by Catherine Fisher
It was an ambitious social experiment: prisoners would be sealed into a self-contained Utopia with the greatest scholars of the age, who would guide the degenerates toward reformation. Unbothered by the troubles of the “real” world, the men and women in Incarceron would transcend their past and be reborn. At least, that was the theory, but something seems to have gone wrong along the way. Incarceron became a self-aware entity that enjoys teasing and toying with the people living within it. As the descendants of the original scholars and prisoners struggle to eke out a living inside, the outer world has been frozen in time. Although technology beyond our current capabilities exists, a strict body of rules - the Protocol – traps people in a 17th century lifestyle. In this outer world, a young woman named Claudia finds a key that allows her to speak to one of the residents of Incarceron, a boy named Finn. Finn can’t remember anything from his childhood, but dim recollections of a starry sky and an evening party hint that he may not have been born in the closed world of Incarceron. As the two communicate in secret, each learns that the other’s world is nothing like they’ve been told, and they begin to devise a way to get Finn out – if Incarceron will let him go.
First, the good news: the world of Incarceron is fascinating. I love the idea of a self-sustaining building that absorbs the waste and detritus of its inhabitants and then recycles it into new plants or animals or whatever the system might need. I love that a society would try to rehabilitate its criminals, and that some of the greatest minds of the era thought it a worthy challenge. I’m intrigued by how disturbing it is that they would abandon these criminals to total isolation – I mean, when have island penal colonies ever worked out? (No offense, Aussies.) But I really liked the idea of Incarceron and its evolution was incredible.
But the execution of this book wasn’t always so good. The beginning just throws you into Incarceron, so suddenly that for a while I was nearly certain that I must have picked up a mid-series book. There’s very little background or contextual information given at the start. It’s also incredibly slow and, well, dull at the beginning. I very nearly put the book down twice, but pushed through to the good bits.
And the good bits do come – but it feels like an awful long slog to get there.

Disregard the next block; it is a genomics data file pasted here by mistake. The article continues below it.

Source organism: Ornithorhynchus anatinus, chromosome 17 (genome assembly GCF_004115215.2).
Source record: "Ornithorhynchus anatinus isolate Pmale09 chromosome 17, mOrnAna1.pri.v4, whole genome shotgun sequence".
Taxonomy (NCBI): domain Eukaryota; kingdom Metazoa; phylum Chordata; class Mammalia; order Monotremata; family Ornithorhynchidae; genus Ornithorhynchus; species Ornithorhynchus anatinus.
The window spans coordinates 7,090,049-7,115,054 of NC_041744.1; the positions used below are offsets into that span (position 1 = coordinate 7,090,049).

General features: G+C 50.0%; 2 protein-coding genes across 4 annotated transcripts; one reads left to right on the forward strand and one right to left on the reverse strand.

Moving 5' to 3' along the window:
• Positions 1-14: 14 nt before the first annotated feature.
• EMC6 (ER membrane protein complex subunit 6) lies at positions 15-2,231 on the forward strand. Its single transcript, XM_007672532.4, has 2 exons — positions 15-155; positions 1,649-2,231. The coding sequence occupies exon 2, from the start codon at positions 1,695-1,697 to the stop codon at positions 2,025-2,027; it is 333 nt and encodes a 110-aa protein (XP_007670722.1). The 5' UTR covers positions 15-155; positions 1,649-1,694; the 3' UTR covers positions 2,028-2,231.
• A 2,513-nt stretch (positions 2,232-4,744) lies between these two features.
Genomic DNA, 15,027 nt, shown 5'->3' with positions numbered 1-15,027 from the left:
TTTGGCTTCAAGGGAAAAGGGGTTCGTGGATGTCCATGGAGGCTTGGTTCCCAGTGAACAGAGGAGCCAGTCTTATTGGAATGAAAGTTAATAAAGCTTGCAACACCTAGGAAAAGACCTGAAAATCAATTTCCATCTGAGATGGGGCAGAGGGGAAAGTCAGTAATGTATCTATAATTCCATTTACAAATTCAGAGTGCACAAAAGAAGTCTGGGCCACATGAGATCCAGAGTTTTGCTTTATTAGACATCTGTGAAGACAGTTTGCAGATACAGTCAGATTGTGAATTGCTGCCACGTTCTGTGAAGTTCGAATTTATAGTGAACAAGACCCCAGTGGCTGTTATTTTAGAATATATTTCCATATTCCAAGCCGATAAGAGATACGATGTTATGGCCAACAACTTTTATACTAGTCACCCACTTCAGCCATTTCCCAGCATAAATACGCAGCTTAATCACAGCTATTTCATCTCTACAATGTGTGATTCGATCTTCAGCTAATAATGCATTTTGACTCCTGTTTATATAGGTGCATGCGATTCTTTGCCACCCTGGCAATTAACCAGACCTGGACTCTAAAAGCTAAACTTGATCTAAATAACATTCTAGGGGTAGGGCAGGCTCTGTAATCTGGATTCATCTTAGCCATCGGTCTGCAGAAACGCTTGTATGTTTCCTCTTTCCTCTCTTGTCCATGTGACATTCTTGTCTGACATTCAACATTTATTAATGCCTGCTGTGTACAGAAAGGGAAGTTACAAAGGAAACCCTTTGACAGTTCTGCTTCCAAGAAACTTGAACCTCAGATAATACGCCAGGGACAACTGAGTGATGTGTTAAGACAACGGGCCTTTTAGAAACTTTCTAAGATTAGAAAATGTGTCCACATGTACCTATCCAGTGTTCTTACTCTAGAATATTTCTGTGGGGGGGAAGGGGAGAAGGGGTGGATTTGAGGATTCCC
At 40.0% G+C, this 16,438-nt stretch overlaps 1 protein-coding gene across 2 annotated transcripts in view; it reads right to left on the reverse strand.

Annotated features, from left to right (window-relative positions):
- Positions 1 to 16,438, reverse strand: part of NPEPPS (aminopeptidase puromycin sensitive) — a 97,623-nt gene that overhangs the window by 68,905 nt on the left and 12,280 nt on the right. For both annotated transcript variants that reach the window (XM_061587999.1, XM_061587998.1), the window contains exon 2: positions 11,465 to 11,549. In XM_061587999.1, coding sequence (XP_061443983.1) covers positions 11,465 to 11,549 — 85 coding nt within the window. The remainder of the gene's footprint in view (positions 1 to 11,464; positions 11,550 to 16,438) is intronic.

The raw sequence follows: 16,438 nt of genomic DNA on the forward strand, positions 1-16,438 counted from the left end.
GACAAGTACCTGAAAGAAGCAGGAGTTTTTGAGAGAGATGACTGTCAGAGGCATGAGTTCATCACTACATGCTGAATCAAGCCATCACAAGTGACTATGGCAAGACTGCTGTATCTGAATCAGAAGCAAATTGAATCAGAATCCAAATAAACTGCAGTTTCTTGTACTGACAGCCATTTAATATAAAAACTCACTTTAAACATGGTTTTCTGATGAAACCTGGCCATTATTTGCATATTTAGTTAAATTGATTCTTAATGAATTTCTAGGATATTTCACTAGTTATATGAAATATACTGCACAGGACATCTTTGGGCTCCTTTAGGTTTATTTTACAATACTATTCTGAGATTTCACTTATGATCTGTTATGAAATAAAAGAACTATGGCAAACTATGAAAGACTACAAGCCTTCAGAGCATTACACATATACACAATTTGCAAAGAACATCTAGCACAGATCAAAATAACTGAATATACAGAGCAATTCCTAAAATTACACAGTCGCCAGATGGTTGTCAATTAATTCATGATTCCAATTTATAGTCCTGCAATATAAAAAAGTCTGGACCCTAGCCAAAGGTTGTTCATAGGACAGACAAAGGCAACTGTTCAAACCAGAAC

The characters take a while to get it together, too. To be honest, I never really warmed up to Finn. Claudia’s a complicated girl. Her father is the Warden of Incarceron, so her family is one of the most important at court – in fact, Claudia is to join the Queen’s son in an arranged marriage. She has to maneuver through countless plots and plans – those of her father, the Queen, her personal Sapient, to start – and she does, retaining her own independent streak in the process. The secondary characters often seem promising, but we see so little of them that it’s hard to grow attached.
I’ve seen this book described as ‘steampunk’ several times, but now that I’ve actually read it I’m not sure what that association comes from. I suppose if you define ‘steampunk’ as ‘melding historical fashions to futuristic technology’ than this would qualify, but I don’t think that’s quite right. There’s something more to it – or at least something more Victorian. At any rate, while this is certainly a fantasy novel and perhaps a science fiction one (depending on how strictly you need the mechanics of technology spelled out to qualify) I wouldn’t label it as steampunk.
This living prison is fascinating, and even though the book has a lot of problems I’m going to pick up the sequel, Sapphique, for sure. The world-building was just that convincing and good.
3 out of 5 stars
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Peeking into the archives...today in:
2011: Another little break for school…
2010: News?: Leaves of Grass
2009: Doodle of the Day: Twilight
2008: Dream Jungle by Jessica Hagedorn